I’ll never forget Star Fox 64. It was the first Nintendo 64 game that was purely mine and it sent me off to a brand new galaxy ripe for exploring and protecting. Ever since then, Nintendo has flirted with the idea of bringing back Fox and his star-fighting friends, with at least one game that shall remain nameless, but they’re finally on the way and they’re setting a course for your Wii U system with Star Fox Zero.
So what is Star Fox Zero? Is it a remake? Is it a prequel? Is it a sequel? Honestly I’m not even sure, and I don’t think Nintendo is either. What’s certain is that elements of the previous games are back and that flying a spaceship equipped with laser guns has never been more fun. You play a Fox, the leader of the roaming band of mercenaries “Star Fox,” and fly around the galaxy taking out enemy fighters in a number of interesting and exciting locales.
The first level I played for “Zero” was on the familiar planet of Corneria. Though the environment looks mostly familiar, there are some changes to the landscape including vast canyons with rivers running through, and hidden caves behind waterfalls which you can also fly through. Otherwise, the first phase of the level, of which there are three, is largely similar to the Corneria levels of past right down to enemy placement, which isn’t entirely a bad thing and may in fact be intentional in order to get players familiar with the world once again.
Following that, the level enters ‘Phase 2,’ where the Arwing enters all range mode and is tasked with protecting the tower that General Pepper is secured in. The area is under attack from smaller ships and is its own self-contained area but visually it’s quite striking. Certainly my favorite thing about the Wii U is how it’s really brought the Nintendo characters and worlds into high definition, and they’ve outdone themselves with Star Fox Zero. Following those ships, some spider-like mechs that seek to topple the tower emerge. The trick for them is they’re only vulnerable on their top side, which is where the GamePad comes in. Players can use the television, with a third person camera, for the entire game, but the GamePad offers a first person cockpit view, which is advantageous for moments requiring precision.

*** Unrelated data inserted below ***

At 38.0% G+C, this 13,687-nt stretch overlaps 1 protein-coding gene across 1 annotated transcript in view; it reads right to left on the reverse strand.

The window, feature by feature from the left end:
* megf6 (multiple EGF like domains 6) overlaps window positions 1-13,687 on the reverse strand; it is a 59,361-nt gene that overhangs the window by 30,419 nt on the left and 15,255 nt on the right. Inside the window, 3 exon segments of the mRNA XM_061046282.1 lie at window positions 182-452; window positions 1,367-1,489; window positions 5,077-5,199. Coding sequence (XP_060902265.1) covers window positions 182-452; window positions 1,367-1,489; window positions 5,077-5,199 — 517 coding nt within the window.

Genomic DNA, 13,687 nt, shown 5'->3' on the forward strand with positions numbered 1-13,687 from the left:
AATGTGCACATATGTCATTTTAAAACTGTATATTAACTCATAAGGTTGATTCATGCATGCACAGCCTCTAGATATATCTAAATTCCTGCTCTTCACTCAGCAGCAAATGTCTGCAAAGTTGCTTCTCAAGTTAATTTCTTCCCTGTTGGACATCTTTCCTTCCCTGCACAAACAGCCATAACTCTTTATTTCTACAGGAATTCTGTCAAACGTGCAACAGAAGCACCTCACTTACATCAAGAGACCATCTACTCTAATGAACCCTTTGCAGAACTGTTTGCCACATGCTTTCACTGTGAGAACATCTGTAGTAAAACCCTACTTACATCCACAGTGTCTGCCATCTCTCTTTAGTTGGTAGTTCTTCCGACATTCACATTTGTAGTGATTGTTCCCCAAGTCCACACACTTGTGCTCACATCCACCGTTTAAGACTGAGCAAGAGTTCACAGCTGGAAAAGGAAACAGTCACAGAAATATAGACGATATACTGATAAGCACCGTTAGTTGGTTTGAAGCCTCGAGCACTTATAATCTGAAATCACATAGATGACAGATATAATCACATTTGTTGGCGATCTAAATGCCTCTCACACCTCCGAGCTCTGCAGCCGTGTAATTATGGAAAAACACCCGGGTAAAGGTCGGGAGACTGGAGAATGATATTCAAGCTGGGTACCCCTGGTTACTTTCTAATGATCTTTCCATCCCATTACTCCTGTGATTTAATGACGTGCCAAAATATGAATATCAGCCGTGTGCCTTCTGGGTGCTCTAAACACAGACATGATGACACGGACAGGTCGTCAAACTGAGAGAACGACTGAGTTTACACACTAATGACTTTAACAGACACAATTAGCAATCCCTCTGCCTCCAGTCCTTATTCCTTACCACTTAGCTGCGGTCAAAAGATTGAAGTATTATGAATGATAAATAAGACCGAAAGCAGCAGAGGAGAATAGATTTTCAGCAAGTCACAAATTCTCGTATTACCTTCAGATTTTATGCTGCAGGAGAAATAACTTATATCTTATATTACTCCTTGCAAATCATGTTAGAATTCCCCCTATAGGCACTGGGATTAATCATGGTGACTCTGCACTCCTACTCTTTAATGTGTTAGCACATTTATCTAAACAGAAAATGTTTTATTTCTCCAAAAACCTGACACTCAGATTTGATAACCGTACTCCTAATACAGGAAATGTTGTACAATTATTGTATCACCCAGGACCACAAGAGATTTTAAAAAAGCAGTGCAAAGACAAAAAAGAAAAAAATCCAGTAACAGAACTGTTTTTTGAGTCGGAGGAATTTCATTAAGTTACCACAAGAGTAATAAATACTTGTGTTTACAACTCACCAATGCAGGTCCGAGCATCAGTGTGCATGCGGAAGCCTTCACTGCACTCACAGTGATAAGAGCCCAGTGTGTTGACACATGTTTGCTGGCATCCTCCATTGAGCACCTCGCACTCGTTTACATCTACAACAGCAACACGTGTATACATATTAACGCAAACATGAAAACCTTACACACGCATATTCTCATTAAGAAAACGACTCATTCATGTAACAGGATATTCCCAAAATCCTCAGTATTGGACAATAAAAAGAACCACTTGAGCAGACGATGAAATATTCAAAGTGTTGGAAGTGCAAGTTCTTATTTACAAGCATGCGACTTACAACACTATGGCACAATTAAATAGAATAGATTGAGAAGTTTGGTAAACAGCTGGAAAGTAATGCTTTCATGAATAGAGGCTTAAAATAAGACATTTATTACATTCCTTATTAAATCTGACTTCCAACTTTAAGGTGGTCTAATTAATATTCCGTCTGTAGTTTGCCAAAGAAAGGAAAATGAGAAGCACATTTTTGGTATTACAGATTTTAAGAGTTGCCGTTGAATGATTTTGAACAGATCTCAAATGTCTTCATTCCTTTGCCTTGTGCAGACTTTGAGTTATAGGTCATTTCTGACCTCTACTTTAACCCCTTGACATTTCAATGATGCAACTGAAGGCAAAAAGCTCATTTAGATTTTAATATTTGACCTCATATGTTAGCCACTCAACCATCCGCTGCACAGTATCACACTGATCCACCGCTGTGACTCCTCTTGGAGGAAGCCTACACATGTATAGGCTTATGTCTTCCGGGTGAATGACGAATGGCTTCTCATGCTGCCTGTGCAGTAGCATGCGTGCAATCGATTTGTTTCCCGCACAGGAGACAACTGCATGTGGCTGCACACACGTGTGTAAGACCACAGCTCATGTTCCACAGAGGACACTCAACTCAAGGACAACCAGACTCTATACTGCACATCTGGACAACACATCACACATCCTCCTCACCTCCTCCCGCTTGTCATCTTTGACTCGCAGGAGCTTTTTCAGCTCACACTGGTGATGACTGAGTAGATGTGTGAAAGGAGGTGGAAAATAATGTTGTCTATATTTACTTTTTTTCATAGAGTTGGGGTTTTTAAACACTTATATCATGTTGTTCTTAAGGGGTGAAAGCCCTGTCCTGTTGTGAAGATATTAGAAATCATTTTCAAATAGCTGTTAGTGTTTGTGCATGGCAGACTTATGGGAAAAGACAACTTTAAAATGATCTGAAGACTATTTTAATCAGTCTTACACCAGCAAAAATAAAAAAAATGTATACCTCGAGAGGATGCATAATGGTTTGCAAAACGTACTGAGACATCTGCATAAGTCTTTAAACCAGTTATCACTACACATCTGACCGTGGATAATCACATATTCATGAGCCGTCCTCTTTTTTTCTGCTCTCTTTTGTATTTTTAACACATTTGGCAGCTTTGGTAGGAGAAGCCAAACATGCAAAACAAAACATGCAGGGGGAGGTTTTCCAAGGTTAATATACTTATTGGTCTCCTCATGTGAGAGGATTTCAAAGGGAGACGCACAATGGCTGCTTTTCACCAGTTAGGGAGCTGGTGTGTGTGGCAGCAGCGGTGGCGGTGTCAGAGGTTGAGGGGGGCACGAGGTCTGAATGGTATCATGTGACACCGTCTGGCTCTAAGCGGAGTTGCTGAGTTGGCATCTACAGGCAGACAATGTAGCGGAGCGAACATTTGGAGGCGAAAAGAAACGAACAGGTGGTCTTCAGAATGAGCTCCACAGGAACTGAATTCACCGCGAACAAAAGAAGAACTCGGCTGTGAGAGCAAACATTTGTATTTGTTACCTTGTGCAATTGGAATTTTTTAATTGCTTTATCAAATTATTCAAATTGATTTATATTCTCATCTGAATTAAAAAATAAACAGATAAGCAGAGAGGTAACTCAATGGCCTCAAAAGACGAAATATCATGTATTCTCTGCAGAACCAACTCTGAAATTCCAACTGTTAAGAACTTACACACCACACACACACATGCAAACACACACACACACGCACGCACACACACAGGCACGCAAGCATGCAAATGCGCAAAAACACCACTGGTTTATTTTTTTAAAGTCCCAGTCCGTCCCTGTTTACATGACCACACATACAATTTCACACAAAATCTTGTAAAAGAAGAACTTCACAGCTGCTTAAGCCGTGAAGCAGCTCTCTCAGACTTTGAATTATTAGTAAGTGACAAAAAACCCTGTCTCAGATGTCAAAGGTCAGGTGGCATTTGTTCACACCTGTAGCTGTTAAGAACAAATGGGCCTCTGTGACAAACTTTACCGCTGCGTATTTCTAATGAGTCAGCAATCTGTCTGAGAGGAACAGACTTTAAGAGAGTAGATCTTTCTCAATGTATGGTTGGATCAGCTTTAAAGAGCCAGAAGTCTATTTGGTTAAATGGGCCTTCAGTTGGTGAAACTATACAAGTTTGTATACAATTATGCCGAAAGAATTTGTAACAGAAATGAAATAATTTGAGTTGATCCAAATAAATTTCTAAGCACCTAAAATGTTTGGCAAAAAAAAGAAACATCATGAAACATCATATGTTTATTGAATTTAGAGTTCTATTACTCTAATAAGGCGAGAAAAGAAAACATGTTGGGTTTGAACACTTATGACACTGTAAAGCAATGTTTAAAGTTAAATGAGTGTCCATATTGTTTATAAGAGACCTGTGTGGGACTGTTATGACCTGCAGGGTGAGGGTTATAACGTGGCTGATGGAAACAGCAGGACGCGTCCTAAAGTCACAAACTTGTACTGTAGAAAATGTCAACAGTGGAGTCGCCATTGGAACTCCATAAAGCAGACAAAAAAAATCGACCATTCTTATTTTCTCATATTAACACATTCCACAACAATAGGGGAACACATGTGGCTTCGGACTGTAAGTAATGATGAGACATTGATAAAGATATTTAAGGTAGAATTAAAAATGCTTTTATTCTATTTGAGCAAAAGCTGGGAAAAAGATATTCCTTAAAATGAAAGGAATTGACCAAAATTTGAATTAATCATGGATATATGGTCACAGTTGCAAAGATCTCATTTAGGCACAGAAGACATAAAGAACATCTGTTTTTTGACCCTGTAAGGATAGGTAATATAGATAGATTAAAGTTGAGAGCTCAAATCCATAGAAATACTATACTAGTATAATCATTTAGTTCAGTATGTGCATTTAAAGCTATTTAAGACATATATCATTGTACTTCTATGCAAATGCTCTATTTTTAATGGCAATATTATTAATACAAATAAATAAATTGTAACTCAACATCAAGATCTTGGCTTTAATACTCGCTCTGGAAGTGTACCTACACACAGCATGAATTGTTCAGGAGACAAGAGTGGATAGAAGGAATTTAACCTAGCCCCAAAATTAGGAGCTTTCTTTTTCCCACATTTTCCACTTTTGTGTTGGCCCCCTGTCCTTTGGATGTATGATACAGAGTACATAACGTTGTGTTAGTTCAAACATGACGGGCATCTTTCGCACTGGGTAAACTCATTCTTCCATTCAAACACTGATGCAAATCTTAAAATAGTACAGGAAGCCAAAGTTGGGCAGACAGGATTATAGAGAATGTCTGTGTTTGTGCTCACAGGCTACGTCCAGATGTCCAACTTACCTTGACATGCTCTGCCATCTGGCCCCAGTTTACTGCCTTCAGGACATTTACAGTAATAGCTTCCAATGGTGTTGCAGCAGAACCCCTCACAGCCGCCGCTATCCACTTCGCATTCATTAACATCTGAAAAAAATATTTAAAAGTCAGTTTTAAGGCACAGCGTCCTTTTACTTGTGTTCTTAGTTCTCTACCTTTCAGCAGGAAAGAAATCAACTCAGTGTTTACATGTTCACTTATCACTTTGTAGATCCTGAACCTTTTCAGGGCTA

The big bad showed up after this, a giant space station piloted by one of Andross’ many fanatical ape followers. Here’s where Nintendo takes another unexpected right turn, there’s more than one way to defeat all of the bosses in the game. You can simply go after all of the exterior weak points of the game (less fun) or you could breach the ship’s hull and fly inside like “Return of the Jedi.” I went for this tactic, after blowing open a hole in the side (and using the GamePad for accurate flying!) I flew in and converted the Arwing into the walker. It sounds like an engineering nightmare, but when you remember you’re playing as an anthropomorphic fox it doesn’t matter. Walking in like an AT-ST, I blew up the core and flew out of the ship that plunged into the ground below. The controls for firing while in walker mode do take some getting used to, especially when you’re trying to strafe from enemy fire.
Overall Star Fox Zero’s controls are simple enough, getting the hang of the motion does take time. There’s also the matter of looking down from your TV to your GamePad, which takes getting used to but ends up being a valuable feature. Even if the game’s controls weren’t easy to master it would still be a delight to play, because there is really nothing else quite like it, plus it just looks incredible.